While the level of actual investment remains to be seen (echoing Treasury Secretary Steven Mnuchin, Republican Sen. Tim Scott thinks a "realistic estimation, in the first few years, would be about $100 billion"), it isn't difficult to see how thousands of OZs could see an economic boon if they convince investors that they're worth looking into. Outside investment can create jobs, attract educated workers, retain the existing workforce, and strengthen the entrepreneurial ecosystem (the network of businesses, foundations, and educational institutions that fosters innovation and collaboration in a community).
As Villa puts it: "While the Opportunity Zone's true benefits to economically distressed communities remain unclear, unlocking investable capital while encouraging a more distributed network of startups has real potential in the coming decade."
Most new jobs over the past decade have come from new business formation, but as the EIG reports, new firms are heavily concentrated in a small number of counties. OZs can balance out these disparities, but communities can't just sit around and wait for the money to pour in. They have to remember that they'll be competing with other opportunity zones, which is why they should enlist the help of local foundations, businesses, and other stakeholders in attracting new investments.
Why OZs are good for investors
Brian Phillips is managing partner at The Pearl Fund, the first Opportunity Zone fund in the country that is also a venture capital fund, and has been building and selling high-growth companies for three decades in heavily capitalized innovation hubs. He believes there are "huge incentives to release capital into OZs," which is why he says "we are moving high growth businesses into these zones." Villa echoes this point: "We have seen a significant shift in thinking from the venture capital community thanks to the Opportunity Zone discussion. Despite regulatory uncertainty, VCs from coast to coast are finally recognizing the opportunity to invest in high-potential geographies in need of capital."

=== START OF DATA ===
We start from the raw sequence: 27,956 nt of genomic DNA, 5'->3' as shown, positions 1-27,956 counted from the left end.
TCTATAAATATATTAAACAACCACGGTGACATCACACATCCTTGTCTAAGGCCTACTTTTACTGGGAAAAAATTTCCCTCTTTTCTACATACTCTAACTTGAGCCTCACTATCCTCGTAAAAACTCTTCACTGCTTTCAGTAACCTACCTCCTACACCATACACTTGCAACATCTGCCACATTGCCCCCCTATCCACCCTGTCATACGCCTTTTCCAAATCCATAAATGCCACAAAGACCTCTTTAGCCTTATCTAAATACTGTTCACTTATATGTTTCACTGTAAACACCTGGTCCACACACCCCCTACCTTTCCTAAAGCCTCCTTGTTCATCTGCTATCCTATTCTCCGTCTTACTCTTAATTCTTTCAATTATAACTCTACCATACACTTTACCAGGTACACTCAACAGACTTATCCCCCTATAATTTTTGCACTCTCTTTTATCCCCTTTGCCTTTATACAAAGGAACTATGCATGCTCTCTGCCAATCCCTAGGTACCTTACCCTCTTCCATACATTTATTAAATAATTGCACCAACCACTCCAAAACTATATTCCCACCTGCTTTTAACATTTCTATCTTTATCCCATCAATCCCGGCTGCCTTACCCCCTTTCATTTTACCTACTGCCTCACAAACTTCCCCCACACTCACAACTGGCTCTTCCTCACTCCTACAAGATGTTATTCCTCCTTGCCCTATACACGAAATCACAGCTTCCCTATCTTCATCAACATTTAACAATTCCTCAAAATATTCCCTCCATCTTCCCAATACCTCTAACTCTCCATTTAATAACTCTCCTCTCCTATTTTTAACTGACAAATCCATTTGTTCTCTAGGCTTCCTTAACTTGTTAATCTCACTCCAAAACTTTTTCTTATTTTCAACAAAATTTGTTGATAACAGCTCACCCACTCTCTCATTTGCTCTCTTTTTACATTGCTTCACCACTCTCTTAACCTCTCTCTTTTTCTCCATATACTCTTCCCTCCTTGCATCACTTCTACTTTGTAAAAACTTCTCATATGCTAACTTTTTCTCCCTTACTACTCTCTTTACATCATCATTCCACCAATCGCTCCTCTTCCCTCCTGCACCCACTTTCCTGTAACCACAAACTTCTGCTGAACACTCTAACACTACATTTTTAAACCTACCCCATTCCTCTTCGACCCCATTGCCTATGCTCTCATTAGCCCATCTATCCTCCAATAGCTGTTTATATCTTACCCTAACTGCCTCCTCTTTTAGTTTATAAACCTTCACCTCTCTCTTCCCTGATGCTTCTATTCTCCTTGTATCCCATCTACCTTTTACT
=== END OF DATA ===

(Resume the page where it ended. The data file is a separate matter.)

By putting their resources in OZs, investors can drastically reduce the amount of capital gains tax they have to pay. For example, if an investor sells a property, invests the proceeds in an OZ within 180 days of that sale, and keeps the investment through 2026 (as long as it was made before the end of 2019), she will receive a 15 percent reduction in capital gains tax. If she invests in an OZ and holds onto it for ten years or longer, the capital gains tax is eliminated entirely. But all of these advantages are time-sensitive. As Phillips notes, "with new regulations closing in April, the floodgates have opened up in opportunity zones. Investors should be informed about this now."
OZs will expire in 2026, which means investors have to act quickly if they want to take advantage of certain elements of the program. For example, to get the 15 percent reduction in capital gains tax, reinvestment in an OZ has to be finalized by the end of this year. What's more, investors are competing to identify the OZs with the most potential. These are all reasons why investors should be looking into OZs sooner rather than later. Not only do they have an opportunity to benefit from some of the most generous tax incentives the U.S. government has offered in decades, but they can also contribute to the restoration of American cities that have been neglected for far too long.
As Phillips aptly notes: "My perspective is that you can build and grow solid businesses with good returns in the middle of the country. Companies with the right amount of capital can see returns of 10 to 50 times the initial investment. It doesn't always need to be a 1000 times. After all, how many unicorns can there possibly be?"